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Italiano Kitchen: Bistro Placemats

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Without a spare month to spend learning Italian in Rome from a handsome young man over plates of spaghetti and glasses of wine, perhaps these placemats can serve a starting point. We used the signature Mutli Blocks Italino fabric from the new Michael Miller collection, Alfabeto Italiano Collezione. The fabric features elaborately illustrated 4" x 4" alphabet blocks in wonderful vintage colors. Why in just the short time it took to make two placemats, I've already learned that "L" is for lanterna (lantern), lepre (rabbit) and libri (books). My impressive vocabulary will undoubtedly come in handy as soon as I step off the plane in Italy and need to locate 'books on hunting rabbits by lantern light.'

This stunning new fabric collection from our friends at Michael Miller Fabrics: Alfabeto Italiano Collezione is available online and in stores now.

The Multi Blocks Italino, which we used for the front of our placemats, literally cries out (in Italian) to be 'fussy cut.' This technique of exact cutting is really what creates the beauty of these placemats. If you are new to the technique, be aware fussy cutting has nothing whatsoever to do with crying in the barber chair after a particularly bad haircut. Learn more about it in our article, How to Fussy Cut.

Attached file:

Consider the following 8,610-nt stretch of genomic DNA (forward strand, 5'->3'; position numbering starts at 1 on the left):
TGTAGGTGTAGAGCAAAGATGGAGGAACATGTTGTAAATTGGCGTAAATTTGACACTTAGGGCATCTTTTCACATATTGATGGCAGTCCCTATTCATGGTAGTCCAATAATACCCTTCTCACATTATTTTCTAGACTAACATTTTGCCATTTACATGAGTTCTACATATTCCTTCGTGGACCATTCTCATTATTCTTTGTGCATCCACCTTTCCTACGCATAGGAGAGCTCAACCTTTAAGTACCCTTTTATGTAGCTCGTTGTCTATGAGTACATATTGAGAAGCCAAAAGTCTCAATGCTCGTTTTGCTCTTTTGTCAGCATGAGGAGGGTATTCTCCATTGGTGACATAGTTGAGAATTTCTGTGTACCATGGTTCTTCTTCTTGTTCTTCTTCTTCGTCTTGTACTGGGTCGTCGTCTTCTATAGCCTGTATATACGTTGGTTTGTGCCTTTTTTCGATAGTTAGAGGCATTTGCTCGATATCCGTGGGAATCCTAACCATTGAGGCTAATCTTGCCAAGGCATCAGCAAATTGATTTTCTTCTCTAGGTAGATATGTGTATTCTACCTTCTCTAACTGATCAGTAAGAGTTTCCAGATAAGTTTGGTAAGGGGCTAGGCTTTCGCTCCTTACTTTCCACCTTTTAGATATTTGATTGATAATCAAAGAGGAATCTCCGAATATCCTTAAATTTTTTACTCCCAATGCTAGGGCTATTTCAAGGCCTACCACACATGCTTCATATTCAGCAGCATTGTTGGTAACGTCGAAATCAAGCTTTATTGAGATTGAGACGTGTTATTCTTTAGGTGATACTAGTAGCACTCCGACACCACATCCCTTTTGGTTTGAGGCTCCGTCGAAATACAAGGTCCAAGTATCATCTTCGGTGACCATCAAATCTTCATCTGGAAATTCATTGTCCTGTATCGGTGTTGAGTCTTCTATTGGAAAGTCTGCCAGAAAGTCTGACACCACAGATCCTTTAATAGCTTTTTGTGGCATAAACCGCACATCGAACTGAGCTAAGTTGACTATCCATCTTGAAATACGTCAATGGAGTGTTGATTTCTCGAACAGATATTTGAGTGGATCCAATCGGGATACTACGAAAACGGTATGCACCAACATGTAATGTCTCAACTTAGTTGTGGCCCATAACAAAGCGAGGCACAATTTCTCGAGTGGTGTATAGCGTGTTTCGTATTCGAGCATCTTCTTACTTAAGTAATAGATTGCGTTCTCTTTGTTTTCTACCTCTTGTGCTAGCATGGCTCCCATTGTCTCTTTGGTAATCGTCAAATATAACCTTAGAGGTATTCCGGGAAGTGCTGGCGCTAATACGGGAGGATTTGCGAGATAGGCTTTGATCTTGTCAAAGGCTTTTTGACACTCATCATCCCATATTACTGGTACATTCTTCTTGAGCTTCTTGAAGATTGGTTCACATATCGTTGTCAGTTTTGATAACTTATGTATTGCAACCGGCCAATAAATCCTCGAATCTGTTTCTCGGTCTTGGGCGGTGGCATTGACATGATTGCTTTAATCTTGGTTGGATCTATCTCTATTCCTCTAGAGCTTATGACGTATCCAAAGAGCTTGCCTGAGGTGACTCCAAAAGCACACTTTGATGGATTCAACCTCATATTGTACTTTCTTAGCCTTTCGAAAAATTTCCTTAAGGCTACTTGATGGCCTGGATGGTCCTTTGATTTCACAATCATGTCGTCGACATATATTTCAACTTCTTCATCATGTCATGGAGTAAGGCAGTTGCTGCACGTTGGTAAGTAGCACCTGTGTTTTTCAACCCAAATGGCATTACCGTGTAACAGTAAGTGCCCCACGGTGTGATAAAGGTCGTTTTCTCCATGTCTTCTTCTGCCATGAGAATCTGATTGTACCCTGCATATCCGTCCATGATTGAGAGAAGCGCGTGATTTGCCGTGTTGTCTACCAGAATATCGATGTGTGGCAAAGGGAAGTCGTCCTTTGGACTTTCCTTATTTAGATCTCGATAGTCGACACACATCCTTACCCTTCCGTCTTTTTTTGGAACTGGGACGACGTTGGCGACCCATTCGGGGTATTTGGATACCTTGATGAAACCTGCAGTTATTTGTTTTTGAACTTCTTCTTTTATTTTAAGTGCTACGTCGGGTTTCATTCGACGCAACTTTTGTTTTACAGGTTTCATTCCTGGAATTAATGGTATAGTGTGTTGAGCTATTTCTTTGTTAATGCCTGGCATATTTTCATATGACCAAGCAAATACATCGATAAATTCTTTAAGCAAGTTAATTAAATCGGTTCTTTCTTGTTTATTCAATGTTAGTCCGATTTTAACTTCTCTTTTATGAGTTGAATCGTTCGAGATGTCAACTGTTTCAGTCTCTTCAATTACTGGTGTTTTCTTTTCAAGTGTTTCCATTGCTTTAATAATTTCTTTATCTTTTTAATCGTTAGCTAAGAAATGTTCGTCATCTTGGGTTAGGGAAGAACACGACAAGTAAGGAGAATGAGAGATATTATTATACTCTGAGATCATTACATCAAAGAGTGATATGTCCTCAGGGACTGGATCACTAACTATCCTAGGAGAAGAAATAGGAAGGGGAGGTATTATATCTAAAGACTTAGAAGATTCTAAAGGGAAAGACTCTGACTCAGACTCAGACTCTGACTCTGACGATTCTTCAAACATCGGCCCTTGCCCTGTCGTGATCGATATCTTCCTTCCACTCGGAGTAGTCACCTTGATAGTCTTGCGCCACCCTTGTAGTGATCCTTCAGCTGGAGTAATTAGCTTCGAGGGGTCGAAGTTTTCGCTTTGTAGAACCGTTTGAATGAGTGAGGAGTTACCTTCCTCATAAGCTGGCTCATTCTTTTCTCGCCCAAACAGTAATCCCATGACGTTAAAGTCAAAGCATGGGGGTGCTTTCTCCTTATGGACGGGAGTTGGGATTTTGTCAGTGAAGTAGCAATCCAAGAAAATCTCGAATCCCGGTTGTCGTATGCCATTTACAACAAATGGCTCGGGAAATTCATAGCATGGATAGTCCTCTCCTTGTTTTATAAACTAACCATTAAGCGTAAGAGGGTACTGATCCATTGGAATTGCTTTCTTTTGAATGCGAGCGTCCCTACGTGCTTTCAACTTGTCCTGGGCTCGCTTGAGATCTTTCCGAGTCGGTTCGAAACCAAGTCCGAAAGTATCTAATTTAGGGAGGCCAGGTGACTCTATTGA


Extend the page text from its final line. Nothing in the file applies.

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The yardage shown below is for TWO placemats at a finished size of 13½" x 18½". Multiply as needed to make enough for the whole extended family.

Sewing Tools You Need

Fabric and Other Supplies

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  • 1⅓ yard of 44-45" wide fabric for the front of both placemats (the center panels and the border strips): we used Alfabeto Italiano Collezione from Michael Miller Fabrics in Multi Blocks Italiano
  • 3/8 yard of 44-45" wide fabric for the back center panel of one placemat: we used Alfabeto Italiano Collezione from Michael Miller Fabrics in Parole Cream
  • 3/8 yard of 44-45" wide fabric for the back center panel of the other placemat: we used Alfabeto Italiano Collezione from Michael Miller Fabrics in Parole Black
  • ¼ yard of 44-45" wide fabric for the border strips on the back of both placemats: we used Alfabeto Italiano Collezione from Michael Miller Fabrics in Mustard Cha Cha Stripe
  • ½ yard of craft fleece or low-loft batting
  • 2 packages (three yards per package) of extra wide double fold bias tape: we used dark red
  • All purpose thread to match or contrast with your fabric: we used red thread to contrast with our fabric and match our binding
  • Scissors or rotary cutter and cutting mat
  • Fabric pen, pencil or chalk
  • See-through ruler
  • Seam gauge
  • Straight pins
  • Ironing board and iron

Getting Started

  1. From the fabric for the front center panels (Multi Blocks Italiano in our sample), fussy cut a piece two squares high by four squares wide (approximately 9½" x 19" if you use a different fabric). You can follow the dotted lines printed on the fabric if you use the Multi Blocks Italiano.
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  2. Also from the fabric for the front, fussy cut four border strips. With the Multi Blocks Italiano we used in our sample, we can again simply follow the dotted lines on the fabric to cut these borders. If you are using a different fabric, cut four strips approximately 3" x 22".